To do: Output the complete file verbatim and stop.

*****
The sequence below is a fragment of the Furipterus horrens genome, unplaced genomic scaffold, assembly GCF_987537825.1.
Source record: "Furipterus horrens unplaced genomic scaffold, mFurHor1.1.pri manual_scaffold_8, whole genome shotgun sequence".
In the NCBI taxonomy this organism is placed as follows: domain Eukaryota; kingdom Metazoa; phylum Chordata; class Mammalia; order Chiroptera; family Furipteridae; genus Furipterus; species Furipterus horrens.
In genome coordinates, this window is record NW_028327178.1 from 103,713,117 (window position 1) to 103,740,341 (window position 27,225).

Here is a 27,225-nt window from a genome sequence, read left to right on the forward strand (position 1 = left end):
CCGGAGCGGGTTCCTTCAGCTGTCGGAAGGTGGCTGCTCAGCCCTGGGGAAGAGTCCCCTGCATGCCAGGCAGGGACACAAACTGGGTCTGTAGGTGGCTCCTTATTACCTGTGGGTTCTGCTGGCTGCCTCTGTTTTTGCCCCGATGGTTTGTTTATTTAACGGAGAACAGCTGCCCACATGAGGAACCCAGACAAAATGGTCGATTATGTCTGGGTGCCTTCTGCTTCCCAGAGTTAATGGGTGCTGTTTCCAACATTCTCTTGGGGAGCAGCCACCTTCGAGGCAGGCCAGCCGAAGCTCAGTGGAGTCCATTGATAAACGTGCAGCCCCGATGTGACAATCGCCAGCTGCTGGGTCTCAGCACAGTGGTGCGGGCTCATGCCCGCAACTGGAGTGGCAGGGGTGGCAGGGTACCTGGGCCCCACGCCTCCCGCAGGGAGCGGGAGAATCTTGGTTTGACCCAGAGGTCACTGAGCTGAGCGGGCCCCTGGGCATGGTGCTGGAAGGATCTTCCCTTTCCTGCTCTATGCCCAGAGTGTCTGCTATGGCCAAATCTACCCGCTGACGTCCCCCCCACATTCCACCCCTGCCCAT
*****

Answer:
The sequence below is a fragment of the Furipterus horrens genome, unplaced genomic scaffold, assembly GCF_987537825.1.
Source record: "Furipterus horrens unplaced genomic scaffold, mFurHor1.1.pri manual_scaffold_8, whole genome shotgun sequence".
In the NCBI taxonomy this organism is placed as follows: domain Eukaryota; kingdom Metazoa; phylum Chordata; class Mammalia; order Chiroptera; family Furipteridae; genus Furipterus; species Furipterus horrens.
In genome coordinates, this window is record NW_028327178.1 from 103,713,117 (window position 1) to 103,740,341 (window position 27,225).

Here is a 27,225-nt window from a genome sequence, read left to right on the forward strand (position 1 = left end):
CCGGAGCGGGTTCCTTCAGCTGTCGGAAGGTGGCTGCTCAGCCCTGGGGAAGAGTCCCCTGCATGCCAGGCAGGGACACAAACTGGGTCTGTAGGTGGCTCCTTATTACCTGTGGGTTCTGCTGGCTGCCTCTGTTTTTGCCCCGATGGTTTGTTTATTTAACGGAGAACAGCTGCCCACATGAGGAACCCAGACAAAATGGTCGATTATGTCTGGGTGCCTTCTGCTTCCCAGAGTTAATGGGTGCTGTTTCCAACATTCTCTTGGGGAGCAGCCACCTTCGAGGCAGGCCAGCCGAAGCTCAGTGGAGTCCATTGATAAACGTGCAGCCCCGATGTGACAATCGCCAGCTGCTGGGTCTCAGCACAGTGGTGCGGGCTCATGCCCGCAACTGGAGTGGCAGGGGTGGCAGGGTACCTGGGCCCCACGCCTCCCGCAGGGAGCGGGAGAATCTTGGTTTGACCCAGAGGTCACTGAGCTGAGCGGGCCCCTGGGCATGGTGCTGGAAGGATCTTCCCTTTCCTGCTCTATGCCCAGAGTGTCTGCTATGGCCAAATCTACCCGCTGACGTCCCCCCCACATTCCACCCCTGCCCAT